that streaming media technology is just a "nice
to have", and not a "must have". We've
made a lot of progress but we still have to educate
more. EDUCATION IS THE KEY.
has kept you going from strength to strength, when
so many other folks fell over in the dot commer
many of those who fell over simply were trying to
make a quick grab at market share and were never really
building anything. Their business plan was to be bought
in 2 years and that's it. If you don't build something,
and add value, you may make it in the short-term if
market conditions are good, but if they aren't, you
die quickly. Greed ruined so many companies and still
continues to. Having a focused plan and sticking to
it even when others are not successful at it is the
key to building something. Studying what others did
wrong with their business models and service offerings
is key to realize how it can be improved to make it
successful. A down time is one of the best times to
be able to capitalize in a market because there are
usually fewer choices for the service or product you
are offering. Enjoying what you do and being in a
business because you love to do it I think is all
it takes. Being a smart, honest and focused business
CNN got the right idea with the Real One paid business
model? - are they cutting out too many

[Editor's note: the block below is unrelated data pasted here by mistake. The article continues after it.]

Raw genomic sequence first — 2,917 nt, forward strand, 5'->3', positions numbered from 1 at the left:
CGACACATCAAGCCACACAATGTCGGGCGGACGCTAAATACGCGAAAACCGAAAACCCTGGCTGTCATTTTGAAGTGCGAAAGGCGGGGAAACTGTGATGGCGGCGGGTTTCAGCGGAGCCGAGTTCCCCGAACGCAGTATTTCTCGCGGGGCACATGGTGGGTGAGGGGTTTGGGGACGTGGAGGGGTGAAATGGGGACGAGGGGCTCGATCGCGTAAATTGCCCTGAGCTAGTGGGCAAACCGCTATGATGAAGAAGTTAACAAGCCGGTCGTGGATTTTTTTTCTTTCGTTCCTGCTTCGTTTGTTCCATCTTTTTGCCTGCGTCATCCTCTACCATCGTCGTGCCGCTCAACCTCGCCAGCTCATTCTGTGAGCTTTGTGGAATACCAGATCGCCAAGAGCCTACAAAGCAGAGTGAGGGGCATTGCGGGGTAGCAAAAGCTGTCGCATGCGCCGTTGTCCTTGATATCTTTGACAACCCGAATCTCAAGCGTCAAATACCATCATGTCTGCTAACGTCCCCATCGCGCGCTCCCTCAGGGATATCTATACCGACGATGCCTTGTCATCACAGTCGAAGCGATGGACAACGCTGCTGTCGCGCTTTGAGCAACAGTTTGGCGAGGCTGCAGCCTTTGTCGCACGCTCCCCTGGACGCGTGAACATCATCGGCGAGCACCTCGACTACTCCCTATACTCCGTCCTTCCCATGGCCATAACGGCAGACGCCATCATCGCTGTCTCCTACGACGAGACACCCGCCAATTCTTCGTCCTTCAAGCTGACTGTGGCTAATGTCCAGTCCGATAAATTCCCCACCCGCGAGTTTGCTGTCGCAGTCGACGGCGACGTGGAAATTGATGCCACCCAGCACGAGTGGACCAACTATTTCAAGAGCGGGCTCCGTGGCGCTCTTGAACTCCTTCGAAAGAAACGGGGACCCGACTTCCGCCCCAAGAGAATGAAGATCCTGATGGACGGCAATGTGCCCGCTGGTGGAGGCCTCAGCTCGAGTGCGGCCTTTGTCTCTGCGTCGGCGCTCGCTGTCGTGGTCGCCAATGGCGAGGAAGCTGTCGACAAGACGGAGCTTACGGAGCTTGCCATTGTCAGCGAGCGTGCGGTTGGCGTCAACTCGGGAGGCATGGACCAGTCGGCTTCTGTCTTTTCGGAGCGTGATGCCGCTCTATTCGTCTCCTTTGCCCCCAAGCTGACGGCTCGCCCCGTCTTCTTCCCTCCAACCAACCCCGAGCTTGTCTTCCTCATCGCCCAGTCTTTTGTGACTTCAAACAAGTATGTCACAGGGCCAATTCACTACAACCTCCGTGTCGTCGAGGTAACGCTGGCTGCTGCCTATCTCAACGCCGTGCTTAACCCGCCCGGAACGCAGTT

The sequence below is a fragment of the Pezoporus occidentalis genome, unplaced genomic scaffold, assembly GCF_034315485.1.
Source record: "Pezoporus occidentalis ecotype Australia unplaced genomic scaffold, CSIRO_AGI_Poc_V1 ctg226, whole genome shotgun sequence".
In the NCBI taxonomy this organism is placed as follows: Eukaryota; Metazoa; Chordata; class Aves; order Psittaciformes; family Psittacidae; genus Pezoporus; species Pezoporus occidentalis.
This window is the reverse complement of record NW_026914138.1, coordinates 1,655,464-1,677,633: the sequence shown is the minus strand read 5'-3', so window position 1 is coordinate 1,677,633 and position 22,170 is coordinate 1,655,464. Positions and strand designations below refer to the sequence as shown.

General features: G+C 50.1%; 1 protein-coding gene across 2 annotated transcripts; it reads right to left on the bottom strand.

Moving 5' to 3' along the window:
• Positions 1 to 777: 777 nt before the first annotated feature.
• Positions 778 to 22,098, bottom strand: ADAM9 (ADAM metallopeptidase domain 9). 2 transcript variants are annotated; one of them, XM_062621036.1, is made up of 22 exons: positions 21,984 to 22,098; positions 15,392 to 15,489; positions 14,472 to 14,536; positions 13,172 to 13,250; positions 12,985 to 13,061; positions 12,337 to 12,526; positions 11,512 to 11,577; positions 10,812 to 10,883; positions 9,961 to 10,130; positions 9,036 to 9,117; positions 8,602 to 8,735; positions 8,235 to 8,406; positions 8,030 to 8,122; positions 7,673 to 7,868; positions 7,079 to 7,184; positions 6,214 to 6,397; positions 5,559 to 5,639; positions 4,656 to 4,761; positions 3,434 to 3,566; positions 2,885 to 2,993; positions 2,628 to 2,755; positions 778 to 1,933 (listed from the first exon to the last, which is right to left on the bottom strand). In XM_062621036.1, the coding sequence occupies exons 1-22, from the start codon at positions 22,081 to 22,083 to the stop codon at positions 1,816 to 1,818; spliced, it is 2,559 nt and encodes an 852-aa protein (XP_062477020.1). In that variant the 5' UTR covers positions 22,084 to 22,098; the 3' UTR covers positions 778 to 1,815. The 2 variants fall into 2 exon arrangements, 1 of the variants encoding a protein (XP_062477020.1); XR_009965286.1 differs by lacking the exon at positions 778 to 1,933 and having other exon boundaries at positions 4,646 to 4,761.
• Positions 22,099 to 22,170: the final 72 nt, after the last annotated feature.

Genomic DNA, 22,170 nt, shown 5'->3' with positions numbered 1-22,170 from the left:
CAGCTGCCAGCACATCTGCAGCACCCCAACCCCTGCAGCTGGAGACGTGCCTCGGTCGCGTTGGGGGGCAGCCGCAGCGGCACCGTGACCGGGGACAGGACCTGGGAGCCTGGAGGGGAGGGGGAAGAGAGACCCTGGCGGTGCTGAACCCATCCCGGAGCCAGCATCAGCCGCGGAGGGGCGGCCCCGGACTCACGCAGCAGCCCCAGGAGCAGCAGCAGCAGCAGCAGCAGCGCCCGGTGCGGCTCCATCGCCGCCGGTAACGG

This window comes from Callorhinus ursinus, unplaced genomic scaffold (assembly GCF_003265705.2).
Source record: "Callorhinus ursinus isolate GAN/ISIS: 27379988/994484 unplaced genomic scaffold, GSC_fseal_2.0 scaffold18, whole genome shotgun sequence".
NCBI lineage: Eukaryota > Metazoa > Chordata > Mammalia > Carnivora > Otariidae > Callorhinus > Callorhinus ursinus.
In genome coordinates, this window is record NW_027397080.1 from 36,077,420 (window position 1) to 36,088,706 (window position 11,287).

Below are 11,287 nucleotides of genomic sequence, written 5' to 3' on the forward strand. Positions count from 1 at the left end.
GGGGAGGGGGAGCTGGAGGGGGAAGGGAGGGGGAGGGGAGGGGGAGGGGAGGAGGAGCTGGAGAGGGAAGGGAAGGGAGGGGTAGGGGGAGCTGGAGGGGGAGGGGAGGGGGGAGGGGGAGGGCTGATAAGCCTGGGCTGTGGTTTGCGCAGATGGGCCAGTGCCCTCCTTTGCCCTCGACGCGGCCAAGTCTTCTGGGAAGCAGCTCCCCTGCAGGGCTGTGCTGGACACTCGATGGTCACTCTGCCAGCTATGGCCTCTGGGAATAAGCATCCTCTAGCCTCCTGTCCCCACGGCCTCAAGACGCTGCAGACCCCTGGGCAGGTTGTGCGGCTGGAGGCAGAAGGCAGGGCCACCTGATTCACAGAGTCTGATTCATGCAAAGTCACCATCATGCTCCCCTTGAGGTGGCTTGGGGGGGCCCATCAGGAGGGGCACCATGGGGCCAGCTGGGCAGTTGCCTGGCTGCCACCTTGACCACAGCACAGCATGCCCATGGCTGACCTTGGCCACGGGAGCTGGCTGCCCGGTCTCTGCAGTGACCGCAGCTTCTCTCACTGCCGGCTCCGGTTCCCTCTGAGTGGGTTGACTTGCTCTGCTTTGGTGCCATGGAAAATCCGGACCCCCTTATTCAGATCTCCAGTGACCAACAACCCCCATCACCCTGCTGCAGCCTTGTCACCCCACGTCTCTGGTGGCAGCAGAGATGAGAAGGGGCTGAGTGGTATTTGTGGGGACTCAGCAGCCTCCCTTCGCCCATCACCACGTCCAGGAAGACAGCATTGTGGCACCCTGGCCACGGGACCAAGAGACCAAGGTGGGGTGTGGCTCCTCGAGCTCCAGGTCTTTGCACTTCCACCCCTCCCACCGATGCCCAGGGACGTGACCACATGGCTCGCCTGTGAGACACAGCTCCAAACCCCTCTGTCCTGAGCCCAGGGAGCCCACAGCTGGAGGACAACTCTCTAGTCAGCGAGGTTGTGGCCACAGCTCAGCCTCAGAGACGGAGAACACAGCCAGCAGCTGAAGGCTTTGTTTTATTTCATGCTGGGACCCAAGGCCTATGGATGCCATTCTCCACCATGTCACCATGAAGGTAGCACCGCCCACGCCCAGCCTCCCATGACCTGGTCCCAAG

potential customers, or is it now a luxury service?
some regards yes. I think over time, people will pay
for content via the web, wireless, etc...that is important
to them or effects their life. But right now, so many
of those offerings focus on the technology and not
the content and service/value being offered. Also,
keep in mind for all the people who say how successful
they are with a subscription offering, they usually
don't release more than how many users they have,
and neglect to tell us what their 'costs" are.
Subscription models and the such on the Internet are
successful now but only in a limited form which will
change over time.
do you, and your clients, judge the success of a streaming
media conference, like an "internet world",
where you have 100's of exhibitors, but not much business
gets signed on the event day?
we don't judge any of the events we produce based
on the volume of exhibitors or exhibitors. Yes, we
want as many possible of both, but the majority of
what we focus on its the "quality" of the
attendees and exhibitors. Because if you focus on
the "quality" the quantity will come with
time. Additionally, we judge them based on the feedback